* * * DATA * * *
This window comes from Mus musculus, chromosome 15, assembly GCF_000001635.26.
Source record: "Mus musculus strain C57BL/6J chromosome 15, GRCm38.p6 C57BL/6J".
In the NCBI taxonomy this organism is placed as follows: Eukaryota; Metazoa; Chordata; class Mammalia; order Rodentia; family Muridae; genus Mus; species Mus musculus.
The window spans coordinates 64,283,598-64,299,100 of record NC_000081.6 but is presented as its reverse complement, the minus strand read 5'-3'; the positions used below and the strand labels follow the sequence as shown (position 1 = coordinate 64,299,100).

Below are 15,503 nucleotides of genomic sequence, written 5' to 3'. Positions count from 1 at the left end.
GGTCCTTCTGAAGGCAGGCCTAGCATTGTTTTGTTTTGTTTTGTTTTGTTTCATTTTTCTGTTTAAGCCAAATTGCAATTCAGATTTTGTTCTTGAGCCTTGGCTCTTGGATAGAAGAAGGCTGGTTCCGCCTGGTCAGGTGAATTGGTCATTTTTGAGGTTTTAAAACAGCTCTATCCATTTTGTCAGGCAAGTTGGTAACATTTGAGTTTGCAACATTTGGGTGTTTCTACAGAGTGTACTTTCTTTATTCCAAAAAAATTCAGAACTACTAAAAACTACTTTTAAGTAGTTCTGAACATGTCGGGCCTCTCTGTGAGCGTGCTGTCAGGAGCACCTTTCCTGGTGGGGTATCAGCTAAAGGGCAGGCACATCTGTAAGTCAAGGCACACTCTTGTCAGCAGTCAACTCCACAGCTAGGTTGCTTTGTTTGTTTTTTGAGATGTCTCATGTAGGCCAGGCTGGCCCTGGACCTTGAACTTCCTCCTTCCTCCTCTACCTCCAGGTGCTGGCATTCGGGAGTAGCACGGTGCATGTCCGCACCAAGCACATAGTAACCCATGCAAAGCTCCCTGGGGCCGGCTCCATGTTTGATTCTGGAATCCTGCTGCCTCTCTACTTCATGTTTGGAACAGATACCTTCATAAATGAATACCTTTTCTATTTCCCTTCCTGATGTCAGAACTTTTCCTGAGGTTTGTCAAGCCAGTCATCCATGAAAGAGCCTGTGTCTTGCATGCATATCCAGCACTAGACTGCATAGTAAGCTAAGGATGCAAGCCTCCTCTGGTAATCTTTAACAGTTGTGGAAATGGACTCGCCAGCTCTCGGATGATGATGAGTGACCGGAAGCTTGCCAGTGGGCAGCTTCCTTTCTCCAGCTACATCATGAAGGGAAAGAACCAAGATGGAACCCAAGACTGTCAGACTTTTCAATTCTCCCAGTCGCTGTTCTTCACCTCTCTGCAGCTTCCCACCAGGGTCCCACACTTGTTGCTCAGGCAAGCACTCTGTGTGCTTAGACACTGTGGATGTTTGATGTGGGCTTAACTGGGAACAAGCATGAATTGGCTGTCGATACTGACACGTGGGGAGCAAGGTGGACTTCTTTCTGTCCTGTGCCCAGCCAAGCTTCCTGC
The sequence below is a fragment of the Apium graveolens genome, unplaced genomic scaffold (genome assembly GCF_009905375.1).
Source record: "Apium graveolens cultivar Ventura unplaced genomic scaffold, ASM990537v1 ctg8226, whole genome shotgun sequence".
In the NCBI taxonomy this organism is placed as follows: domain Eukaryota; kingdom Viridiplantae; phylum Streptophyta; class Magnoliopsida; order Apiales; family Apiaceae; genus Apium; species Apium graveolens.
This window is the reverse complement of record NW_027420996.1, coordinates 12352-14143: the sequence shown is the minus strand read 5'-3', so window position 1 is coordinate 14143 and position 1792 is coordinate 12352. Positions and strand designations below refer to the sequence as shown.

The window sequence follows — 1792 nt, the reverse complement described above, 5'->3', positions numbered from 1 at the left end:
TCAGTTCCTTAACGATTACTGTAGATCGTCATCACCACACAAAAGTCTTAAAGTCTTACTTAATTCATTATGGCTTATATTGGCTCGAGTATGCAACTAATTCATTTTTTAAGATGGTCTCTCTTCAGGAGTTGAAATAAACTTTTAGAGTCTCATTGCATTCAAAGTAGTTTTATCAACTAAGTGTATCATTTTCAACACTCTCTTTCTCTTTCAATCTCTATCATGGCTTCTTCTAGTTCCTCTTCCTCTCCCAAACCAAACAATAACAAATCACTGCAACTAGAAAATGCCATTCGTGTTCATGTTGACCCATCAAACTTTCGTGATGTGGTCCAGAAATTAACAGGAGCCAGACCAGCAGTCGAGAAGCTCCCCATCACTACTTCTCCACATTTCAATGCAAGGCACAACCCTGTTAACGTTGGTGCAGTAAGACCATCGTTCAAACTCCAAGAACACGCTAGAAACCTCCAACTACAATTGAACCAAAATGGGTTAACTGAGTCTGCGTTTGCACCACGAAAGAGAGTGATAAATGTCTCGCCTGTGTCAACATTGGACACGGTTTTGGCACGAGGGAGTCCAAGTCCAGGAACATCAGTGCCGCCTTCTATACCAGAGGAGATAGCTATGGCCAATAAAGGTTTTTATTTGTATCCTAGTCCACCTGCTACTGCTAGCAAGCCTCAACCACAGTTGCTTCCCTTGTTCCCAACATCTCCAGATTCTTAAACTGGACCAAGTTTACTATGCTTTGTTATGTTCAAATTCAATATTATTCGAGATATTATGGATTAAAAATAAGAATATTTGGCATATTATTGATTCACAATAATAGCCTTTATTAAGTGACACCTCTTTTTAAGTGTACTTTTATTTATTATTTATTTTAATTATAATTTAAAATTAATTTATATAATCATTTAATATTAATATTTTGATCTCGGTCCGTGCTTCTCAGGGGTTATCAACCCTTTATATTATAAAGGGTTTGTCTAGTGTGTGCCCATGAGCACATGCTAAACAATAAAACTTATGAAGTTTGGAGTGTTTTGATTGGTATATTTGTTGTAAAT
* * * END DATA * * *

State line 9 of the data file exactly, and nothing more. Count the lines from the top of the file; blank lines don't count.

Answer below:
In the NCBI taxonomy this organism is placed as follows: domain Eukaryota; kingdom Viridiplantae; phylum Streptophyta; class Magnoliopsida; order Apiales; family Apiaceae; genus Apium; species Apium graveolens.